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Like most long-running series, the Unreal series is prone to last-minute cuts and early design decision scraps.

Unreal I

While the retail game seems fully featured, Unreal also went through many complete redesigns and had countless amounts of cut content.

  • For reference, the Cutting Room Floor has an area dedicated to the prototype versions and another for the full game.
  • A closer look to the cover art for the retail version reveals a lot of stuff that didn't made the cut for it, or would later appear in Return to Na Pali: the "Foundry Tarydium Plant" and "Velora Temple" levels, the Combat Assault Rifle, an unnamed map taking place in a villa, different skins for the Krall and Brute monsters, the Kevlar Suit room in the Vortex Rikers being circular and having an Assault Vest instead, and a different Nali Castle.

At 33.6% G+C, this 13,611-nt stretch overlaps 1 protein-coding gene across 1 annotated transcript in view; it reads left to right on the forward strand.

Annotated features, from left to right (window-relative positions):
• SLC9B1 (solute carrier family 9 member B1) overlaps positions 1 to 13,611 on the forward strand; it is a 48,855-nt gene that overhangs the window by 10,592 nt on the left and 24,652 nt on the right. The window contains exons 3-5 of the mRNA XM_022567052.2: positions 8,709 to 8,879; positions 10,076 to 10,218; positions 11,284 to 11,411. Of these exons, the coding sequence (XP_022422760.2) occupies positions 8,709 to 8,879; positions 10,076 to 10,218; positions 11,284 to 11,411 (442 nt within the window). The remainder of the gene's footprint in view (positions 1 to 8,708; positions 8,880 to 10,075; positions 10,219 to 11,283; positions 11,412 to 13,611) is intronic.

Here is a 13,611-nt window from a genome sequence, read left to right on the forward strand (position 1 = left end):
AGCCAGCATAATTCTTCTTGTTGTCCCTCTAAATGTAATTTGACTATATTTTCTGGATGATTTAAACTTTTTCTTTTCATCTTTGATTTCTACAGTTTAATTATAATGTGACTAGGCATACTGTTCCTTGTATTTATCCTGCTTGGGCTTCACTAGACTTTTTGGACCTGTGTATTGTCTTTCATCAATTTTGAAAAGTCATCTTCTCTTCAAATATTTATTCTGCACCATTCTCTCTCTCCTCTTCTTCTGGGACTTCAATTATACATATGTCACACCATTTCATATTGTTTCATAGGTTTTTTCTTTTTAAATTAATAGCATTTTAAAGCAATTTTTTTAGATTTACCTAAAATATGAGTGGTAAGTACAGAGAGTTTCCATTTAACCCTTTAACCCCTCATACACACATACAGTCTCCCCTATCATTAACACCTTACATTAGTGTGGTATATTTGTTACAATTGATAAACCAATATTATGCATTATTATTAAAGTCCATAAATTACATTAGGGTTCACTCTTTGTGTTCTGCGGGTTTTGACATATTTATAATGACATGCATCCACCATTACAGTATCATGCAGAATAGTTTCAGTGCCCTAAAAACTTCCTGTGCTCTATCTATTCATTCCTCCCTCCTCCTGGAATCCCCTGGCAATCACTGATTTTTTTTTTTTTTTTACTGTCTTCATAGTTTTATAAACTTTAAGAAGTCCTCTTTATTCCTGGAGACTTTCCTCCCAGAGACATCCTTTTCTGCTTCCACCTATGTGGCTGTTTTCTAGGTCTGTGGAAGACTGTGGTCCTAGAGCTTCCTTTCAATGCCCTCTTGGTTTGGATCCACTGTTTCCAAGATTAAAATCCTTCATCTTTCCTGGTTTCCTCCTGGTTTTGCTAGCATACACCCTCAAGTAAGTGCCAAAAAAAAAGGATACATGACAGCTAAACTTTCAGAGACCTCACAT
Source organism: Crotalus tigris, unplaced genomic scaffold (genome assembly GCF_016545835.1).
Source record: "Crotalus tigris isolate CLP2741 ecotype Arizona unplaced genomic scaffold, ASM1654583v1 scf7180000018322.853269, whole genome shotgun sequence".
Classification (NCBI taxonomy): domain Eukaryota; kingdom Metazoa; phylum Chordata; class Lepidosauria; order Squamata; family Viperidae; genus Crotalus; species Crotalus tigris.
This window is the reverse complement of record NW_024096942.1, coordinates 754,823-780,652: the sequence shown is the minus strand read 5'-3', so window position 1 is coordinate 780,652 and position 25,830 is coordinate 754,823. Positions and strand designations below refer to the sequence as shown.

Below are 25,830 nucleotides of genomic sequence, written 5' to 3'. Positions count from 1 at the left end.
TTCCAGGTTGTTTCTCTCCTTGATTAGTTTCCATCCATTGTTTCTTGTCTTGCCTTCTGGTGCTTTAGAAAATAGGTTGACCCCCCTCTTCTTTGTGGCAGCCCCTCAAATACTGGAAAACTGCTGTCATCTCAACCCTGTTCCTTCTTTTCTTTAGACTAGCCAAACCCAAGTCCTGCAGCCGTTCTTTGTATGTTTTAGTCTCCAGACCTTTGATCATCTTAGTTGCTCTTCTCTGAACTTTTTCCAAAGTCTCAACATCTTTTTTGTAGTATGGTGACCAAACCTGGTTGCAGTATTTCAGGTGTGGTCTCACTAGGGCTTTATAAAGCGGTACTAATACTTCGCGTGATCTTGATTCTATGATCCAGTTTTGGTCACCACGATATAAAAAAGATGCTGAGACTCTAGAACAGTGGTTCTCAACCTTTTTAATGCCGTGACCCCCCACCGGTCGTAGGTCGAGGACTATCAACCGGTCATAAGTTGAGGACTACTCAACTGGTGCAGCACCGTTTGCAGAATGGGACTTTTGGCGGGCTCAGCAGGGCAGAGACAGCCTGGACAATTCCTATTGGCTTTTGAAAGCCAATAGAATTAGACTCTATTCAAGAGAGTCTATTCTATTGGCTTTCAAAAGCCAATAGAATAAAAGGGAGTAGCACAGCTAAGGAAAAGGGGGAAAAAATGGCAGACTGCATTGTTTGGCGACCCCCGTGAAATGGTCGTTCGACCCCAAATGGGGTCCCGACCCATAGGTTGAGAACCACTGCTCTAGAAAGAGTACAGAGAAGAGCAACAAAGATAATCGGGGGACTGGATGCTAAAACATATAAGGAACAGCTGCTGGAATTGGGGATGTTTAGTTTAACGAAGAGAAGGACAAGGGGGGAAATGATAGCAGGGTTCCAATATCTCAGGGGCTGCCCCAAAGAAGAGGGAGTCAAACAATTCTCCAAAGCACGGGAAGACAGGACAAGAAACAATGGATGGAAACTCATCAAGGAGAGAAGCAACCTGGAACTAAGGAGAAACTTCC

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  • The Rifle would have had a three-shot burst Secondary Fire until it was replaced with the zoom function.
  • There were some deathmatch maps which were cut from the final game in Unreal, but appeared in the betas. One of them (Morbfanza) was a mashup of three other levels which did made the cut. (Morbias-Ariza-Deathfan)
  • A part of the Expansion Pack Return to Na Pali is made up of a fraction of maps originally cut from the actual game, among them, "Nagomi Passage" (a Hub Level) and Velora Pass, which in the betas was named Aztec.
  • The expansion Return to Na Pali originally would have been completely different from what we've known. It would have featured the Skaarj and Mercenaries as playable races, with exclusive weapons, and the same level could feature different enemies/allies/goals/items depending on the playable race.